Last year, I spent a week as a volunteer attorney with the CARA Project at the South Texas Family Residential Center in Dilley, Texas, which is run by the Corrections Corporation of America (CCA). Although the government calls it a “residential center,” it is, of course, a prison that detains thousands of women and children who are fleeing violence and persecution in their home countries. On my first day at the prison, I found many things jarring – the baby strollers lined up in a row, the infants crying in their mothers’ arms, the children playing in what is essentially a prison yard surrounded by a high metal fence. But what was perhaps most shocking to me was what is prominently displayed when you first walk through the front door: a whiteboard noting CCA’s closing stock price from the previous day.
CCA is the largest for-profit prison company in the United States. The prison at Dilley reminds all visitors in that first instant that incarcerating women and children here is a business that is traded on an international market: CCA profits substantially from detaining vulnerable asylum seekers, and lobbies Congress so that it can detain more families and make more money. It is a vicious and inhumane cycle.
This August, the Department of Justice (DOJ) announced plans to end its use of private prisons. After about 20 years of relying on private prisons, the DOJ, through the Bureau of Prisons, came to this decision after its inspector general investigated the private prison companies and found subpar detention standards and widespread abuses. One of the companies condemned in the report was none other than CCA.
After the DOJ made this announcement, advocates called on the Department of Homeland Security (DHS) to follow suit. After all, DHS spends even more money on private prisons than the Bureau of Prisons, and DHS contracts with the same private prison companies that the DOJ inspector general found unacceptable. Certainly DHS has seen similar abuses with its heavy reliance on the for-profit prison model, including inadequate medical care, cost-cutting incentives and avoidance of transparency.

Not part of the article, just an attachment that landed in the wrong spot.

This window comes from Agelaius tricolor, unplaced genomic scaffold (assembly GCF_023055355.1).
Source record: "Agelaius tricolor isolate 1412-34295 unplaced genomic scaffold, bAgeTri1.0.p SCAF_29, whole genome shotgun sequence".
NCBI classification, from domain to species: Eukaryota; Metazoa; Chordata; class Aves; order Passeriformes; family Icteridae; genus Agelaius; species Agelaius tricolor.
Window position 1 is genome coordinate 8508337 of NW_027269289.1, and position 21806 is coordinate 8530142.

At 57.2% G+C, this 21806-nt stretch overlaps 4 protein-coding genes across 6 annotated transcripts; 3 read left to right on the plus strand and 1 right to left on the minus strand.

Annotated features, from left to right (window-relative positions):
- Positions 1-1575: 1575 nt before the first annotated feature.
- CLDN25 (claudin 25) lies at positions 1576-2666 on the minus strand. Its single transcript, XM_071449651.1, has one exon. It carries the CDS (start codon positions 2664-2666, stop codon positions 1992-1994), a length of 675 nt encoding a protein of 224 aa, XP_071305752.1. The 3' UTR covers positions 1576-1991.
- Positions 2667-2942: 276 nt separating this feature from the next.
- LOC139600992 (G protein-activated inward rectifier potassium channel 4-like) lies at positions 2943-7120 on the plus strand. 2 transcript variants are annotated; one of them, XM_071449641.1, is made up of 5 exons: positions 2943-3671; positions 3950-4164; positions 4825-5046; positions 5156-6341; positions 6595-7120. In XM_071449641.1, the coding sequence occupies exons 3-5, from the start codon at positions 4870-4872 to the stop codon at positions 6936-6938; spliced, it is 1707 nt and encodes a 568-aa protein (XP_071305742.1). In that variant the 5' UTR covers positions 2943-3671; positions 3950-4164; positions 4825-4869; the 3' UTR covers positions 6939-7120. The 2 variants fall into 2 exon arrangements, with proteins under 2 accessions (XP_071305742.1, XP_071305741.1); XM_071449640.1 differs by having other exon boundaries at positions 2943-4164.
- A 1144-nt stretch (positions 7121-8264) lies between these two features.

This month, the ACLU released a comprehensive report entitled, “Shutting Down the Profiteers: Why and How the Department of Homeland Security Should Stop Using Private Prisons.” The report describes the human cost of detaining immigrant families as well as the dangers of the close relationship between the private prison industry and DHS, and outlines a proposed plan for DHS to end its reliance on private prisons, resulting in a system that is more humane and transparent.
Over the past few weeks, however, far from decreasing its reliance on private prisons, Immigration and Customs Enforcement (ICE) has ramped up the detention of immigrants across the board, and is blowing past historic records. In fact, at the same time that DHS’s own Advisory Council is actively evaluating whether the agency should stop using private prisons, ICE just renewed the Dilley 2,400-bed contract with CCA for another five years.
It is well past time to abandon harmful detain-to-deter policies like these that haven’t worked and compromise our ability to protect vulnerable asylum seekers. Today, when far fewer individuals are trying to cross our borders than at any time since the 1970s, the data shows that refugees fleeing extreme violence in Central America now make up a much larger piece of this much smaller group of migrants. The administration’s policy responses have not reflected this reality.
In Dilley, I heard mothers attempting to comfort their terrified children. I spoke to women who, with tears in their eyes, told me about the unspeakable violence and harm they suffered in their home countries. These families have come to the U.S. to seek protection from our government, a government that should not respond to their pleas with detention in a private prison system that has been deemed unfit for the federal criminal justice system. The detention of asylum seeking families is needless, and when DHS stops this harmful practice, it can also eliminate its use of private prisons.
Written by Eliana Nader, AILA Member and CARA Volunteer